• Once the above is done…allow the recruiter do their magic. A recruiter should be able to help you manage the process.  Setting up meetings, prepping and debriefing on each meeting, streamlining any materials – such as LPQ, compensation discussion and offer, prepping for resignation and most importantly be a sounding board for all concerns.

You may have to relocate, but thankfully there are some great law firms for women to work for. Here are some of the best firms for women to work for:

  1. Adelson Testan
  2. Fragomen Del Rey
  3. Fredrikson & Byron
  4. Hanson Bridgett
  5. Lewis Brisbois
  6. Pomerantz
  7. Cohen Milstein
  8. Best Best
  9. Ford & Harrison
  10. Shipman & Goodwin
  11. Verrill Dana
  12. Quarles & Brady
  13. Jackson Lewis
  14. Kutak Rock
  15. SmithAmundsen
  16. Nilan Johnson
  17. Ogletree Deakins
  18. Atkinson Andelson
  19. Wilson Elser
  20. Conrad O’Brien
  21. Shook Hardy
  22. Fennemore Craig
  23. McDermott Will
  24. Thacker Martinsek
  25. Bowman and Brooke

Know the early warning signs, if your firm starts laying staff off or there is an increase in attrition, it may be time to start looking. Making a lateral move will have impact your career, resist the initial temptation to make a move based solely on compensation. Consider all the factors, then don’t be shy, make it happen.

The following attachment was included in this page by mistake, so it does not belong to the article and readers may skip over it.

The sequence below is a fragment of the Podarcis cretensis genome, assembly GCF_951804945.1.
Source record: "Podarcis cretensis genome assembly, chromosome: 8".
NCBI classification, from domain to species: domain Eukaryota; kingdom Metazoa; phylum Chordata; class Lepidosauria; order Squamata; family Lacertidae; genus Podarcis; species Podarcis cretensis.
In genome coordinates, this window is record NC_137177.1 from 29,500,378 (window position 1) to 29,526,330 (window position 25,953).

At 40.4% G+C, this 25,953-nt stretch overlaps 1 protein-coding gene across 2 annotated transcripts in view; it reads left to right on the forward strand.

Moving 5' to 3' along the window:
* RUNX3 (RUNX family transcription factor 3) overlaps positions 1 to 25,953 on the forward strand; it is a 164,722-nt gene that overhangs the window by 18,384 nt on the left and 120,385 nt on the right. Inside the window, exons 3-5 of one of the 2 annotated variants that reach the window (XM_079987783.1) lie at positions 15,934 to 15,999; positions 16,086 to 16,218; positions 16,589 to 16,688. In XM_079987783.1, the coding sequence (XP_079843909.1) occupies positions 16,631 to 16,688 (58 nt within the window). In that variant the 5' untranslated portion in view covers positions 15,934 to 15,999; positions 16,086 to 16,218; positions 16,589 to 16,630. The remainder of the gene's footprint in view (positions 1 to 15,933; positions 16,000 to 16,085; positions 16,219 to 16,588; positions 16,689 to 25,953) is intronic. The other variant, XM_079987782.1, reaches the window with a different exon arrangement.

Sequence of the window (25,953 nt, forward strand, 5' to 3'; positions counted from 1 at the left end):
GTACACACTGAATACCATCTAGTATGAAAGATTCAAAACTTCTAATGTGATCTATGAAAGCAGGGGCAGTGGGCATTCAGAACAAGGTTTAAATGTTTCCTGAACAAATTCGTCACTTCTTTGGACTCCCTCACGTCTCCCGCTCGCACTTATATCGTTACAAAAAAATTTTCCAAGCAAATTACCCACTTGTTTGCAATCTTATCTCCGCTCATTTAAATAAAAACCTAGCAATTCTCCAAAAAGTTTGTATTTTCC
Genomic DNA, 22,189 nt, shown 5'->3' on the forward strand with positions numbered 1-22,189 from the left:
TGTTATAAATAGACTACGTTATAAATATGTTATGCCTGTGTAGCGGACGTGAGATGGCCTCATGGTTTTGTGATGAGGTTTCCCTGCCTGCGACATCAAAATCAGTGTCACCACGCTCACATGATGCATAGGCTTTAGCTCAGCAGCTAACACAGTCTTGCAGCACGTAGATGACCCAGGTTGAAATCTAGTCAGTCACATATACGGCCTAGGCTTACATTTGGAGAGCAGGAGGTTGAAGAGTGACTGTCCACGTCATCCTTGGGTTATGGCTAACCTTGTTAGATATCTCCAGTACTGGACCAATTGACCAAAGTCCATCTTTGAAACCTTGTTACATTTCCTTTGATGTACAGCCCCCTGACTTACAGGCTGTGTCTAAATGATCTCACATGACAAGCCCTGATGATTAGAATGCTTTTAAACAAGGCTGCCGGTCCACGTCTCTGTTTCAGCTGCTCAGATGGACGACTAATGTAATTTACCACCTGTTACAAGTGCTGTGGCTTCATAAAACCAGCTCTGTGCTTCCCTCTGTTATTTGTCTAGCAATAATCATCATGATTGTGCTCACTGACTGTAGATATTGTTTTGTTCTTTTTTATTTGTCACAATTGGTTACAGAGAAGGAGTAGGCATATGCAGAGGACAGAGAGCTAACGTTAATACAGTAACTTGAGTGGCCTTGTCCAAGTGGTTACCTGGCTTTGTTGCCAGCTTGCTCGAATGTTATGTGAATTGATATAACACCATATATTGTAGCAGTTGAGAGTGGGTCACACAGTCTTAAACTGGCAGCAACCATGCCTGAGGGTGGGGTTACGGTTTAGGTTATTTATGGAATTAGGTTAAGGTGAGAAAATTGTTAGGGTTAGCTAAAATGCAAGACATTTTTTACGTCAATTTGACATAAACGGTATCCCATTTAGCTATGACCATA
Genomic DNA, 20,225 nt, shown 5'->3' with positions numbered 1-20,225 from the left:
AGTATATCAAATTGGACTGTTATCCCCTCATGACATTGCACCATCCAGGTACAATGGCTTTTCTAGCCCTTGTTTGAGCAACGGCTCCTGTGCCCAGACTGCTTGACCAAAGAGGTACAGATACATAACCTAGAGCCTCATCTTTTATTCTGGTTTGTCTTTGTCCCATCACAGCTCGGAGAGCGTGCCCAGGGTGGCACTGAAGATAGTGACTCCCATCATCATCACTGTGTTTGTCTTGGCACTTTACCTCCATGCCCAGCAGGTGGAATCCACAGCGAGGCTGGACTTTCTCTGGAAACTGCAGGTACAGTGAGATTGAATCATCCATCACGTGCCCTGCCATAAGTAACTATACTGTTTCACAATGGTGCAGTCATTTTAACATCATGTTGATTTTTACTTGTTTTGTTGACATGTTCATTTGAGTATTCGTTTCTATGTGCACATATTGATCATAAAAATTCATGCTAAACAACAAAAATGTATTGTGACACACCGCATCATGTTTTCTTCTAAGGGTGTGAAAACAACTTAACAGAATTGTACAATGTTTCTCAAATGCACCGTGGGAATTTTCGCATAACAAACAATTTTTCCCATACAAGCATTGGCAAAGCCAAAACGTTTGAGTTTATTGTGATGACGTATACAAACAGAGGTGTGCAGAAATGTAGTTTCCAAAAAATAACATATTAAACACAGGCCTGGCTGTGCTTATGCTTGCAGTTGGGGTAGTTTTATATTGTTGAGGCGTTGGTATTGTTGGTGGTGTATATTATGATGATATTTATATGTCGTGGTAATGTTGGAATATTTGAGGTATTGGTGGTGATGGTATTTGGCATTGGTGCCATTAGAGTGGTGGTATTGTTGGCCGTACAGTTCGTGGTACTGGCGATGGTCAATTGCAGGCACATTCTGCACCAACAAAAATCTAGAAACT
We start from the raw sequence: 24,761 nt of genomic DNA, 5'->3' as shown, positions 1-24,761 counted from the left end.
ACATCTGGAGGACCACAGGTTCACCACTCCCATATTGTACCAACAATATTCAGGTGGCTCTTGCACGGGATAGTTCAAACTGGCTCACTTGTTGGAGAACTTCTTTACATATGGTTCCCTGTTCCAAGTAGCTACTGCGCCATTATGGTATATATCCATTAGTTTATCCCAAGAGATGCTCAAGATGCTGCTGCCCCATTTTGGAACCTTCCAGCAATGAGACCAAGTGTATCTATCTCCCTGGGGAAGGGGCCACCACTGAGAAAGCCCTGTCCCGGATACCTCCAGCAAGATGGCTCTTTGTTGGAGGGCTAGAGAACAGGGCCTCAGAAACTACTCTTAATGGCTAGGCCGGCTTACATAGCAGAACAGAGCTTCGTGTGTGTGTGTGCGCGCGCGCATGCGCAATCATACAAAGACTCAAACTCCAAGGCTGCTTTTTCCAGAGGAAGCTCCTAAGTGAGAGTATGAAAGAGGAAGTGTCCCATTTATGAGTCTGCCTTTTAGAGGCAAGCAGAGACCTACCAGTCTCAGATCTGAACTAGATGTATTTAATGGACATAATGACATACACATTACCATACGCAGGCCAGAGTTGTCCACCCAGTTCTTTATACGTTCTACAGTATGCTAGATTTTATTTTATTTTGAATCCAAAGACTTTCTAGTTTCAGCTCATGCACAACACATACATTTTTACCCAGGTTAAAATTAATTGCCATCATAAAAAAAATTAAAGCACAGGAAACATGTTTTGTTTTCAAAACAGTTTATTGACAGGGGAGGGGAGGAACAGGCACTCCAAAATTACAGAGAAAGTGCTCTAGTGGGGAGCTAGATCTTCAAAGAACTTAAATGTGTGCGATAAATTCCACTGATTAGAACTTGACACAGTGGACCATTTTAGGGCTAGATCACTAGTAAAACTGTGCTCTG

About On Balance Search Consultants

On Balance offers great insight and industry intelligence.  Shari Davidson, president of On Balance Search Consultants, advises law firms on how to take a firm to the next level and helps rising talent make the transition to the right law firm. We pride ourselves in understanding our clients and candidate’s needs, On Balance has an outstanding track record placing strong candidates with high retention rates.

Contact us today.  Call 516.731.4300 or visit our website athttps://www.onbalancesearch.com

Please note that the content of this blog does not constitute legal advice and is only intended for the educational purpose of the reader.  Please consult your legal counsel for specifics regarding your specific circumstances and the laws in your states pertaining to social media, legal recruiting and any legal restrictions regarding the law.

 

Sources:

Zaretsky, S. (February 27, 2014).  New Study Reveals Women Earn Much More Than Men In Biglaw (Just Kidding!). Above the Law.
Simpson, J. (April 19, 2015). The 100 Best Law Firms For Female Attorneys. Law360.
Deanarms. (June 9, 2015). Law Firms and Women Partners: Keeping Your Eye on the Prize. DailyKos.com.
Retrieved on May 11, 2016 from Attorney Search Group.com/Lateral Partner Process.

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Know When to Go Before Your Law Firm Forces You Out

When You Are Being Forced Out Of The Firm

Know When to Go Before Your Law Firm Forces You Out